About the Project: 

The project focuses on creating awareness and empowerment of women on women health issues, capacity building of women, people, VHSCs, RKSs about maternal health and advocacy with government health machinery for quality maternal health care and with PDS and ICDS departments for accessibility to food. Jan Swasthya Sahyog (JSS) is running this program in 54 program villages. In the present year also the program will aim at improving new-born and post-partum care in same villages which are predominantly tribal and remote area of Chhattisgarh.

The primary objective of all our activities has been to address the inequity in health especially for women and girls. The strategy that we have chosen is of providing health care. It is evident that women face more discrimination in terms of accessing health care. On the one hand due to cultural reasons they are subjected to various discriminations and on the other hand their health care needs are not given attention or priority. Our focus is primary health care in the broadest sense of the term. And in the context of running a service delivery programme, we have tried to understand the causes of poor health of people. 

 

Results to be Achieved / Impact: 

•To register 100% births, stillbirths and deaths by Maternal and child health worker (MCHW)

•To decrease mortality of early infant deaths by 50 % in 2 years as compared to year 2015-16.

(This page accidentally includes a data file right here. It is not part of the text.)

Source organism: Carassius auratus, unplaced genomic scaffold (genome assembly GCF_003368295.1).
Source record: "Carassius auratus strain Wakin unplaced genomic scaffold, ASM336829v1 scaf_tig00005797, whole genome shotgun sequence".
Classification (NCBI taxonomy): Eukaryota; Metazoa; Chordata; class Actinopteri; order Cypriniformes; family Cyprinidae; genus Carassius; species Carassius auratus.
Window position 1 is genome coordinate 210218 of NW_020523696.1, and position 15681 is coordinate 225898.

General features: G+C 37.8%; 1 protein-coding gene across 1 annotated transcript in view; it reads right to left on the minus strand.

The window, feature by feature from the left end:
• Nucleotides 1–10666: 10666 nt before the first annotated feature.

•Increase involvement of husband and in-laws in post-partum care

•To decrease postpartum mortality and morbidity by 50% in 2 years as compared to 2015-16 figures.

•Strengthening of the Village Health and Sanitation Committees in villages.

•Advocacy with the government on policies related to availability of affordable medicines and provisioning of diagnostic facilities.

 

Quotes of Beneficiaries: 

Accessing medical certificates, healthcare and even complaining regarding non-performance of a hospital is just a call away and mundane for most of us. But think about someone who once had to walk 25 km to simply report a birth in the community and can now use the interactive voice recording (IVR) technique to inform and record her experiences in her home. 

Jan Swasthya Sahyog (JSS) has proved that innovation can have a life changing impact by introducing the audio based software named Mahatari Swara to capture and record telephonic messages using the IVR technique. Through this software, community members can not only provide information regarding births and maternal health issues, but also record their experiences of receiving health services in public health institutions. Mahatari Swara provides a voice forum and platform directly connected with people in remote areas which lack access to basic healthcare services. In Chhattisgarh which is known for its dense forests and a tribal population, accessing healthcare has been challenging so far. This innovation brings light to many people who walked many miles just to report a birth in the community. It is a simple technology.